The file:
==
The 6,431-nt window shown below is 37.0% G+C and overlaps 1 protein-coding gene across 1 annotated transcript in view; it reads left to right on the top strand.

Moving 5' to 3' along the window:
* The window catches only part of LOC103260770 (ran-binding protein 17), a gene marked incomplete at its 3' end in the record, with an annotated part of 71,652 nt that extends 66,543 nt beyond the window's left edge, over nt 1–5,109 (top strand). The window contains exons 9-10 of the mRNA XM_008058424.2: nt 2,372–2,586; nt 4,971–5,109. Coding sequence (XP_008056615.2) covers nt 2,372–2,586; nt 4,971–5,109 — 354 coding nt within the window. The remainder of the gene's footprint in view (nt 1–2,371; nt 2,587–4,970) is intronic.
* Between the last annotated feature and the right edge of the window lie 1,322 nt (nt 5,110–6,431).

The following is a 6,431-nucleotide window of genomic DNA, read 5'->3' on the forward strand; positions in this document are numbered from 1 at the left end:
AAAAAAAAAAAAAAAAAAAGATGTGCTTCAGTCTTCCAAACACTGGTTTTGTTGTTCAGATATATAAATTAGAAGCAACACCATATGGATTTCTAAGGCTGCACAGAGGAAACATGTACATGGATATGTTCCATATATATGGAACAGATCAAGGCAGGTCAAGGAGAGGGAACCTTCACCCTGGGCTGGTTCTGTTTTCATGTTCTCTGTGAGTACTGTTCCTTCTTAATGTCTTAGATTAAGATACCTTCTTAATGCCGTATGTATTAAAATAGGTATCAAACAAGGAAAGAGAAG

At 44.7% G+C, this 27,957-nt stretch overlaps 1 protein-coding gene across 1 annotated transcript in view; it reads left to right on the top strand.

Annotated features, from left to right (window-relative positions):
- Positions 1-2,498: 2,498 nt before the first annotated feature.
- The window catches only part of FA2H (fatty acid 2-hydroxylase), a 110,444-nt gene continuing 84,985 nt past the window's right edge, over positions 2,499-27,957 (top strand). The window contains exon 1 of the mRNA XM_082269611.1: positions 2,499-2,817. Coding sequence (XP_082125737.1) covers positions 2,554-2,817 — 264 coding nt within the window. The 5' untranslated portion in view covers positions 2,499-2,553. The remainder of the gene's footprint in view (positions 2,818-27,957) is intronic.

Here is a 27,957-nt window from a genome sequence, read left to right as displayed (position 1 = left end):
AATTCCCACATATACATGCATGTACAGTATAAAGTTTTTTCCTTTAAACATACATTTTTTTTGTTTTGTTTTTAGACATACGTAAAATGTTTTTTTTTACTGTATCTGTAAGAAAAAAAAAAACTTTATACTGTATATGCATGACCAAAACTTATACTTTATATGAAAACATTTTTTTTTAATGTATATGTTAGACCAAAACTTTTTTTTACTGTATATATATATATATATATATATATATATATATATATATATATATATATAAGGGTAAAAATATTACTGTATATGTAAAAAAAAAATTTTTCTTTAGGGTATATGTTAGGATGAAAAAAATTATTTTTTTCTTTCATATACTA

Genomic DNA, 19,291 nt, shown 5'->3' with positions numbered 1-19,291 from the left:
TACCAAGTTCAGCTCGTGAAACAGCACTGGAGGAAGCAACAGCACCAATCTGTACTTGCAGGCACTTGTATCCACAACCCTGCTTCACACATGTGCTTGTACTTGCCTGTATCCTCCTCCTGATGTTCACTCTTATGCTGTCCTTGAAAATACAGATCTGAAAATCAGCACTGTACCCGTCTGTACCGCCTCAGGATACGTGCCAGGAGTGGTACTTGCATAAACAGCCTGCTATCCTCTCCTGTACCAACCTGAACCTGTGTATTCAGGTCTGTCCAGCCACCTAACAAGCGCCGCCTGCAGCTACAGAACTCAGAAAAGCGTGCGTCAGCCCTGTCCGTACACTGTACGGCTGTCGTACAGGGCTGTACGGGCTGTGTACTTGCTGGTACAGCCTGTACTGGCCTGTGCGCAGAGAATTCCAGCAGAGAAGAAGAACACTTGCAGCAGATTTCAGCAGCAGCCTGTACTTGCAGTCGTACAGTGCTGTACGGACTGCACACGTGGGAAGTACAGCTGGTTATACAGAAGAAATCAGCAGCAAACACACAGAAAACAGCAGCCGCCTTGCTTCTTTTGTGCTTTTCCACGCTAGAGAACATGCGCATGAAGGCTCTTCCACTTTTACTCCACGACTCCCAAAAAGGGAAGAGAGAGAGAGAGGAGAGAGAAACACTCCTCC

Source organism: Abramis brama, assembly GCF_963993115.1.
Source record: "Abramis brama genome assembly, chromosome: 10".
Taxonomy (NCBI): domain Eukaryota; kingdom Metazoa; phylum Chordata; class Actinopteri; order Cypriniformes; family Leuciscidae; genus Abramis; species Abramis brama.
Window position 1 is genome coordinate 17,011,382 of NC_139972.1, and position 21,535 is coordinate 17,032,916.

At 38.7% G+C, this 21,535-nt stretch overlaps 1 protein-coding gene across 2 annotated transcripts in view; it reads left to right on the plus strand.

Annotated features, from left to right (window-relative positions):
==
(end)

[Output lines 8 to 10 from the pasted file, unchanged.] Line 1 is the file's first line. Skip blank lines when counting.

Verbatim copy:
Annotated features, from left to right (window-relative positions):
- Positions 1-2,498: 2,498 nt before the first annotated feature.
- The window catches only part of FA2H (fatty acid 2-hydroxylase), a 110,444-nt gene continuing 84,985 nt past the window's right edge, over positions 2,499-27,957 (top strand). The window contains exon 1 of the mRNA XM_082269611.1: positions 2,499-2,817. Coding sequence (XP_082125737.1) covers positions 2,554-2,817 — 264 coding nt within the window. The 5' untranslated portion in view covers positions 2,499-2,553. The remainder of the gene's footprint in view (positions 2,818-27,957) is intronic.